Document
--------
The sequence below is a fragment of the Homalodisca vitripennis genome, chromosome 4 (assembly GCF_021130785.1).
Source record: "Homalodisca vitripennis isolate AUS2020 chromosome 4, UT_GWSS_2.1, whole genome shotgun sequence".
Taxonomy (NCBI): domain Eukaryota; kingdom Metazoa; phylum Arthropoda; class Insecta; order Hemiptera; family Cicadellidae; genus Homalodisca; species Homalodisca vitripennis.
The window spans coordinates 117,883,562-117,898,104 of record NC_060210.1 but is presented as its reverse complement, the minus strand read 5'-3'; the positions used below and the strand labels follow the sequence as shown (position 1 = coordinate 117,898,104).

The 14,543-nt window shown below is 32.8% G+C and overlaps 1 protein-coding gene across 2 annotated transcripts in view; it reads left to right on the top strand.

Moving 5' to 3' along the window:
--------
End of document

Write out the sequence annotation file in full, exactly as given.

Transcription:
The sequence below is a fragment of the Homalodisca vitripennis genome, chromosome 4 (assembly GCF_021130785.1).
Source record: "Homalodisca vitripennis isolate AUS2020 chromosome 4, UT_GWSS_2.1, whole genome shotgun sequence".
Taxonomy (NCBI): domain Eukaryota; kingdom Metazoa; phylum Arthropoda; class Insecta; order Hemiptera; family Cicadellidae; genus Homalodisca; species Homalodisca vitripennis.
The window spans coordinates 117,883,562-117,898,104 of record NC_060210.1 but is presented as its reverse complement, the minus strand read 5'-3'; the positions used below and the strand labels follow the sequence as shown (position 1 = coordinate 117,898,104).

The 14,543-nt window shown below is 32.8% G+C and overlaps 1 protein-coding gene across 2 annotated transcripts in view; it reads left to right on the top strand.

Moving 5' to 3' along the window: